People tend to consider Microfinance something exotic. Maybe it is time to tell the West about their own microfinance phase that started at the end of the 19th century and is still under development.
An article on Wikipedia about Microfinance mentions
The history of microfinancing can be traced back as far as the middle of the 1800s, when the theorist Lysander Spooner was writing about the benefits of small credits to entrepreneurs and farmers as a way of getting the people out of poverty. Independently of Spooner, Friedrich Wilhelm Raiffeisen founded the first cooperative lending banks to support farmers in rural Germany.
In 1972, Raiffeisen merged with “boerenleenbank”, the dutch cooperative lending bank for farmers, and became Rabobank. Rabobank is currently the biggest bank in the Netherlands, roughly estimated at 600 billion. That is the size of dutch GDP.
A dutch Boerenleenbank commercial from 1968
Is there a future for microfinance banking ? Well :
Rabobank (Coöperatieve Centrale Raiffeisen-Boerenleenbank B.A.) is a Dutch multinational banking and financial services company headquartered in Utrecht. It is a global leader in Food and Agri financing and in sustainability-oriented banking. The group comprises 139 independent local Dutch Rabobanks, a central organization (Rabobank Nederland), and a large number of specialized international offices and subsidiaries. Food & Agribusiness is the prime international focus of the Rabobank Group.
In terms of Tier 1 capital, the organisation is among the top 30 largest financial institutions in the world. As of June 2012, total assets amount to EUR 771 billion and a net profit of EUR 1.3 billion. Global Finance currently ranks Rabobank 10th in its survey of “the world’s safest banks”.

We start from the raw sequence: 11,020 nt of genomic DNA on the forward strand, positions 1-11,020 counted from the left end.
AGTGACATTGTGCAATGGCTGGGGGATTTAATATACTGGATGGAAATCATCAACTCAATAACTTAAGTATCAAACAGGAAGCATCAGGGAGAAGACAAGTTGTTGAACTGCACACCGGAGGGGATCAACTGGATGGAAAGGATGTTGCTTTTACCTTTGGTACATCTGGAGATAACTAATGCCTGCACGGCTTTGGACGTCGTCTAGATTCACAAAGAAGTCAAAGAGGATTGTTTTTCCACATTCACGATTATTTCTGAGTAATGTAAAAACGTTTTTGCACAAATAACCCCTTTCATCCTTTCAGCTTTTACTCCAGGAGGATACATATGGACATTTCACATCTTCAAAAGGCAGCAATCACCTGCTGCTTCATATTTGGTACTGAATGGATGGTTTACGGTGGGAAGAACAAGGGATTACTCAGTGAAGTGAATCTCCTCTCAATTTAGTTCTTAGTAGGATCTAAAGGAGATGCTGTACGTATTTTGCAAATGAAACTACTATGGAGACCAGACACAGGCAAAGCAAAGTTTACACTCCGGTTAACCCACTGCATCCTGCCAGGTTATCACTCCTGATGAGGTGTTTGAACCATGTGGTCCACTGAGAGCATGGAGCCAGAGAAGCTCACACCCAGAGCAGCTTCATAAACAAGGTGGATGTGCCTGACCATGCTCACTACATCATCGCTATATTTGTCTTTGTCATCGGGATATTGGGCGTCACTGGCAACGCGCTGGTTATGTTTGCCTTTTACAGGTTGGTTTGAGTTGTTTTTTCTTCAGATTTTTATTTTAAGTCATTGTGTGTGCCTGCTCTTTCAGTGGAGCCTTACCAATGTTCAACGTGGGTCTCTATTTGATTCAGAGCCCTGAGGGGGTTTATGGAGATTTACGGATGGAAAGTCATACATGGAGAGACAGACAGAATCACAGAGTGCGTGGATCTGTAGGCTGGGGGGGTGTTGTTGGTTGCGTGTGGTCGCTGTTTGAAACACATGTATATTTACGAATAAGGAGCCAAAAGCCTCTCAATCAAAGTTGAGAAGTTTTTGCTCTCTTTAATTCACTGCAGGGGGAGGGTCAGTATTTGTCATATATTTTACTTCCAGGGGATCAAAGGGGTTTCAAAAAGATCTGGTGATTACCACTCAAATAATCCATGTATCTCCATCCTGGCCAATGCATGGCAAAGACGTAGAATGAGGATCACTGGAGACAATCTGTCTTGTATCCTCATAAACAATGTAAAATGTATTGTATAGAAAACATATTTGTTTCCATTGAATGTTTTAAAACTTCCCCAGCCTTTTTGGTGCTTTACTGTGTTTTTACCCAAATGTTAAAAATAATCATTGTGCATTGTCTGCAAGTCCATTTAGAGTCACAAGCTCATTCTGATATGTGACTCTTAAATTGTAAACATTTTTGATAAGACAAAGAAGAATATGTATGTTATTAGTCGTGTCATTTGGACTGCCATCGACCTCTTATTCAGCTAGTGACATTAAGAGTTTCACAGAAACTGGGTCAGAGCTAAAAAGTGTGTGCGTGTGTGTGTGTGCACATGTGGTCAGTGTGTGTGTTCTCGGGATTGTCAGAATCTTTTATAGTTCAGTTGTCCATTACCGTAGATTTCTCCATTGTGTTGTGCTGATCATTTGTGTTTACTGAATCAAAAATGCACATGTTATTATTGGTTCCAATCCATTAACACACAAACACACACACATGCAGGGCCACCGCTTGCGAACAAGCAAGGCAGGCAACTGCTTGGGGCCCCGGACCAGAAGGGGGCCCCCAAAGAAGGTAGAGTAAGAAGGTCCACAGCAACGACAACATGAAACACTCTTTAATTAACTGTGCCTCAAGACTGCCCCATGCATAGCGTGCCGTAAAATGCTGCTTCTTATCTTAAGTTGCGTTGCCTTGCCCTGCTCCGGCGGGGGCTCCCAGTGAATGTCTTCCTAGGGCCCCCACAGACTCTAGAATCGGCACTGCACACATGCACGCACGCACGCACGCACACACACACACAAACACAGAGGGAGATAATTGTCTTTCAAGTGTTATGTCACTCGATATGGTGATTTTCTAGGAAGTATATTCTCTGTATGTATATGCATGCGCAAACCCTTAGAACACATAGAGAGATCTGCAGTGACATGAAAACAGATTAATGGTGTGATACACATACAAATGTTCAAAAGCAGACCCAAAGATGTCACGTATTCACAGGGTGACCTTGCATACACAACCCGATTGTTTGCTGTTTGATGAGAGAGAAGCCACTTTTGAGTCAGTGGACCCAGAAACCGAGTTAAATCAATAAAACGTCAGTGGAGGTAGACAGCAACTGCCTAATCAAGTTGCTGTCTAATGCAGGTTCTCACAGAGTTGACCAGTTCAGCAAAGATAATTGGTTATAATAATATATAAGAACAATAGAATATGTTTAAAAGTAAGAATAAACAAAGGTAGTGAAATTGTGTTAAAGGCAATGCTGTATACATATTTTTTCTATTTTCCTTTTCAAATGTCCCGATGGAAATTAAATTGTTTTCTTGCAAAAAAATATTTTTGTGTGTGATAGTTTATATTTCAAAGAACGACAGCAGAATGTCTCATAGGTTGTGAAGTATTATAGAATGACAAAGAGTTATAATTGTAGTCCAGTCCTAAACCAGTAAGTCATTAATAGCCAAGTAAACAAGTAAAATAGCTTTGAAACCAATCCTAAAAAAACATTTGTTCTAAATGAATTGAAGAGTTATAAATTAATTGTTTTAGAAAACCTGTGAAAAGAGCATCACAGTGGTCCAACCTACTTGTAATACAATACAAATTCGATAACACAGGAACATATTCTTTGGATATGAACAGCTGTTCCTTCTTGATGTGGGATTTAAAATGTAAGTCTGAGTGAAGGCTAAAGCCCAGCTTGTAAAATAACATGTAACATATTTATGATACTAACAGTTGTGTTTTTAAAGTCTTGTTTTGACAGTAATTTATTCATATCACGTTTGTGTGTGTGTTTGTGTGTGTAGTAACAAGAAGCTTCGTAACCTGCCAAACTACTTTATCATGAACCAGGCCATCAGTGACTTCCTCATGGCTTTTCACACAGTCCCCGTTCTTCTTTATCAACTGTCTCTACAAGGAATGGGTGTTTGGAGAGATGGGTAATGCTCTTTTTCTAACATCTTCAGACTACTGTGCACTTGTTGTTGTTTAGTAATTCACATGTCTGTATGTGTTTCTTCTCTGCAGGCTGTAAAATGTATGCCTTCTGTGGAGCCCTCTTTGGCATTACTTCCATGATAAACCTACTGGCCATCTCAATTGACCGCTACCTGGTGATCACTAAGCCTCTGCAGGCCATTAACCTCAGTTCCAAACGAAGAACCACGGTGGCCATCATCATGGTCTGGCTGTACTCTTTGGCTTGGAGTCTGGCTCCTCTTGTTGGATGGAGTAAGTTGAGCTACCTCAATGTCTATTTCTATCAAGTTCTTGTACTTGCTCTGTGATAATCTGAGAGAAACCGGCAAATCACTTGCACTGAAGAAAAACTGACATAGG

source : wikipedia
Yunus is widely considered the inventor of modern day Microfinance, however, microfinance itself was implemented in the germanic region two centuries ago.
Why is that important to comprehend ?
Some doubt that microfinance were a legit and viable financial branche or had any benefits or point to it. You could make a strong case that it is actually a normal phase in the socio-economic development of a region and the “missing link” in helping regions develop. Where first maybe 5 or 10% have access to and use financial instruments and are actively involved in development of business, administration, agriculture, production, 90% are not involved. If that is expanded to 100% of the community and becomes from kindergarten part of their ‘normal’ world, their culture, in time after a few generations you get a 1000% acceleration of the overal growth and socio-economic development of a region.
Microfinance may actually be both inherent to the development of a society as the main instrumental key succes factor, making financial instruments common in and available to 100% of the population.
In Western Europe microfinance development and implementation started 2 centuries ago, and we still are far from finished. Finance is virtual and for most people hard to comprehend and handle. We have a lot of problems with people with credit cards debts (a form of micro-lending) and buying on credit (“buy now, pay in two years”), failing to make payments, incurring more and more added interest debts and ending in the “debt trap”. We have a running media campaign “borrowing money costs money” to make people aware of the added cost of a loan in terms of accounting cost and interest. Educating people in the use of financial instruments is still a main focal point in the West.
But because we never learn to think of these finanial instruments under the term microfinance, most consider microfinance something exotic for the “third world posse” (no offense) and some even pretend all the problems microfinance is encountering donot occur in the West. Au contraire, we just got used to the problems and consider them normal. Same as microfinance is a normal part of our every day life.